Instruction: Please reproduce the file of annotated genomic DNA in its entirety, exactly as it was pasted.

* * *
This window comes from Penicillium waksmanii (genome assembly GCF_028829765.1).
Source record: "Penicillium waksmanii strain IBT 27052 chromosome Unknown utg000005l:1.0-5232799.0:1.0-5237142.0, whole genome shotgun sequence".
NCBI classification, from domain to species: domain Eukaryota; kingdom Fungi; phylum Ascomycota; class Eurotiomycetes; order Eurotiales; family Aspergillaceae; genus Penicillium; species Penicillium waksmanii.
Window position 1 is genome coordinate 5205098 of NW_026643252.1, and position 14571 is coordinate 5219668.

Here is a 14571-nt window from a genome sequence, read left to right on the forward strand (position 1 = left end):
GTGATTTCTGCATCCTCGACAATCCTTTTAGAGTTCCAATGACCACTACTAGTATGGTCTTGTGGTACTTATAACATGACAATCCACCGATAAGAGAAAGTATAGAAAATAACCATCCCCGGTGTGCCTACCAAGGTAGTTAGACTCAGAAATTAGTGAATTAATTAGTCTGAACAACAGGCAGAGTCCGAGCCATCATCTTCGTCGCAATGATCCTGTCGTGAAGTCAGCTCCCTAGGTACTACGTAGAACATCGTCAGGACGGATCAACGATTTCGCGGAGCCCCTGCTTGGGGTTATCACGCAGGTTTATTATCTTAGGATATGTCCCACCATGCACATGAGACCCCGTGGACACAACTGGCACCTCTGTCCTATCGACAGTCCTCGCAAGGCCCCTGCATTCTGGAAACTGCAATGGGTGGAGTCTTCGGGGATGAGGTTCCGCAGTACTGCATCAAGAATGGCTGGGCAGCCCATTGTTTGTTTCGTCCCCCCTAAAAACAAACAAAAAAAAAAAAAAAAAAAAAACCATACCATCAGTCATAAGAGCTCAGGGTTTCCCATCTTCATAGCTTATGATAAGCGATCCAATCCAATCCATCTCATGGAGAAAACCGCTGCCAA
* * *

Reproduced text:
This window comes from Penicillium waksmanii (genome assembly GCF_028829765.1).
Source record: "Penicillium waksmanii strain IBT 27052 chromosome Unknown utg000005l:1.0-5232799.0:1.0-5237142.0, whole genome shotgun sequence".
NCBI classification, from domain to species: domain Eukaryota; kingdom Fungi; phylum Ascomycota; class Eurotiomycetes; order Eurotiales; family Aspergillaceae; genus Penicillium; species Penicillium waksmanii.
Window position 1 is genome coordinate 5205098 of NW_026643252.1, and position 14571 is coordinate 5219668.

Here is a 14571-nt window from a genome sequence, read left to right on the forward strand (position 1 = left end):
GTGATTTCTGCATCCTCGACAATCCTTTTAGAGTTCCAATGACCACTACTAGTATGGTCTTGTGGTACTTATAACATGACAATCCACCGATAAGAGAAAGTATAGAAAATAACCATCCCCGGTGTGCCTACCAAGGTAGTTAGACTCAGAAATTAGTGAATTAATTAGTCTGAACAACAGGCAGAGTCCGAGCCATCATCTTCGTCGCAATGATCCTGTCGTGAAGTCAGCTCCCTAGGTACTACGTAGAACATCGTCAGGACGGATCAACGATTTCGCGGAGCCCCTGCTTGGGGTTATCACGCAGGTTTATTATCTTAGGATATGTCCCACCATGCACATGAGACCCCGTGGACACAACTGGCACCTCTGTCCTATCGACAGTCCTCGCAAGGCCCCTGCATTCTGGAAACTGCAATGGGTGGAGTCTTCGGGGATGAGGTTCCGCAGTACTGCATCAAGAATGGCTGGGCAGCCCATTGTTTGTTTCGTCCCCCCTAAAAACAAACAAAAAAAAAAAAAAAAAAAAAACCATACCATCAGTCATAAGAGCTCAGGGTTTCCCATCTTCATAGCTTATGATAAGCGATCCAATCCAATCCATCTCATGGAGAAAACCGCTGCCAA